Statement of Sec. Paderanga on the Q2 2011 National Income Accounts

August 31, 2011 at 09:53

This is a re-posted statement.

Growth of the Philippine economy eased to a modest 3.4 percent in the second quarter of 2011. In comparison with the country’s Asian neighbors, this GDP growth is faster than that of Thailand’s 2.6% and Singapore’s 0.9% but slower than China’s 9.5%, Indonesia’s 6.5%, Vietnam’s 5.7%, and Malaysia’s 4.0%.

However, this GDP growth is below NEDA’s forecast of 4.5-5.5 percent, as well as private analysts’ average projection of 4.9 percent, and some international organizations’ average outlook of 5.0 percent in the second quarter.

Growth drivers

On the supply-side, growth was driven by the strong turnaround of the agriculture sector (7.1%), particularly sugarcane, palay, and corn, as well as the modest expansion of the services sector, primarily financial intermediation, real estate, renting and business activities, and other services subsectors.

On the expenditure-side, growth was spurred by household and government consumption. This was constrained by surges in world oil prices, triple disasters in Japan, slow recovery of the US and European economies, the social unrest in the Middle East and North Africa (MENA) region, and adverse weather conditions, which negatively affected the fishing subsector. Moreover, the second quarter growth in 2011 was expected to have been lower than the growth in the same period last year due to tapering off of the base effect and the absence this year of growth drivers in the second quarter of 2010, such as election-related spending and the stronger than expected global economic recovery.

The 2.8 percent contraction in net primary income, mainly due to the lower net compensation as overseas Filipinos (OF) remittances grew by only 1.4 percent in peso terms, resulted in a 1.9 percent growth in gross national income (GNI).

With a second quarter GDP growth of 3.4 percent and a revised first quarter GDP growth of 4.6 percent, the first semester GDP growth for this year is 4.0 percent. To attain the 7-8 percent growth target for 2011, the economy needs to grow by at least 10.0 percent in the second semester.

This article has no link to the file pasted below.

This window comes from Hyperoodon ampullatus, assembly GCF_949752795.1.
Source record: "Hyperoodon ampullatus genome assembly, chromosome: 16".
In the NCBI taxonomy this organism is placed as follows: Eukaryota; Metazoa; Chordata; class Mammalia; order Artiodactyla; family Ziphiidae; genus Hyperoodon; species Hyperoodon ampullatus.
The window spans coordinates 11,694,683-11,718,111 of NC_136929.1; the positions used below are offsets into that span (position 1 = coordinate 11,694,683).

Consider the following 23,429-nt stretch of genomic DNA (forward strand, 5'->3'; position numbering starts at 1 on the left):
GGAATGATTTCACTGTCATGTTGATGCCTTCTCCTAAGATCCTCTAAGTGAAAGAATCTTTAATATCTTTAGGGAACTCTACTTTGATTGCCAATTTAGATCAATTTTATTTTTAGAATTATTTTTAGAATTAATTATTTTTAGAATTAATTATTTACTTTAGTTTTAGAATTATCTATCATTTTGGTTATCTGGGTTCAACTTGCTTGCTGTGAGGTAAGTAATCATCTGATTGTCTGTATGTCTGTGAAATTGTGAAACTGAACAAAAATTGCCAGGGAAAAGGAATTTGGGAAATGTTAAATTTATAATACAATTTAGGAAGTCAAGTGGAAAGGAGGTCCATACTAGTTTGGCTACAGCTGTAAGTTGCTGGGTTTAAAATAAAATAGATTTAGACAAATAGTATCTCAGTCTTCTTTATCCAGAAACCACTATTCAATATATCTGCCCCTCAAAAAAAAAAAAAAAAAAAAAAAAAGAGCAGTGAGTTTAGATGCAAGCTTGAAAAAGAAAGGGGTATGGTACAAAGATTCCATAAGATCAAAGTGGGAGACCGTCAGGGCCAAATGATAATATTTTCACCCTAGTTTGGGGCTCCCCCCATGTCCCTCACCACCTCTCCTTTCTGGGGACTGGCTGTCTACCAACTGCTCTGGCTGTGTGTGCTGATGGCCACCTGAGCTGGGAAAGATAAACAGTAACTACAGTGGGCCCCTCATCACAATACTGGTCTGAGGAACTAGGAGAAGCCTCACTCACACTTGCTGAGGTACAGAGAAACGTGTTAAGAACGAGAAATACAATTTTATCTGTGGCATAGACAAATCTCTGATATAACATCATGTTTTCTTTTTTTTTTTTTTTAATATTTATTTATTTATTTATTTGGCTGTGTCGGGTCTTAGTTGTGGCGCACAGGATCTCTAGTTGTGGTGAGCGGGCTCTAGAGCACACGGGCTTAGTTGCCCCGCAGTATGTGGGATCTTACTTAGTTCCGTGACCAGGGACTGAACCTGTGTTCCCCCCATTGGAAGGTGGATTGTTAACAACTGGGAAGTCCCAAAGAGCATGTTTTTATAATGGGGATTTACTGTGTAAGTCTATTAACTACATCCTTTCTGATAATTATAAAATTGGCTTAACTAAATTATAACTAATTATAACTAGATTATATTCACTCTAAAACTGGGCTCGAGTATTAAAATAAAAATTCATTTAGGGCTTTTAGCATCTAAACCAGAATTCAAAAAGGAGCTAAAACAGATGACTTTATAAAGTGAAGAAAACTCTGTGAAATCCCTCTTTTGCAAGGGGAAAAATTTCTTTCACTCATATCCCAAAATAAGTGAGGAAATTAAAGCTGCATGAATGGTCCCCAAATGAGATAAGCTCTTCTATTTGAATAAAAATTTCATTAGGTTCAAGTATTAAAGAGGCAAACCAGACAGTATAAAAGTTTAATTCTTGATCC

Outlook for rest of the year (2011)

Prospects for the second half of 2011 are better than the first half’s performance. Agriculture production will be supported by the strong prospect for palay production. The Bureau of Agriculture Statistics has projected a 6.2 percent growth for palay in the second half of 2011. The manufacturing sector will be buoyed by the food manufactures. Real estate and private construction will continue to remain upbeat given the bright prospects in the property market, in particular the office, residential, retail and hotel/leisure submarkets. Other services and trade will be supported by inbound tourists, the number of which is expected to rise, on the average, by 6.3 percent in 2011. Mining is expected to benefit further from high metal prices in the world market. The latest actual data and forecasts of commodity prices show average double-digit expansions of metals and minerals for FY 2011.

Moreover, business sentiment has improved in the third quarter of 2011. Based on the Business Expectations Survey of the Bangko Sentral ng Pilipinas, the business confidence index rose to 34.1 percent from 31.8 percent in the second quarter of 2011, the first quarter-on-quarter uptick in sentiment after two consecutive periods of decline in confidence readings since the fourth quarter of 2010.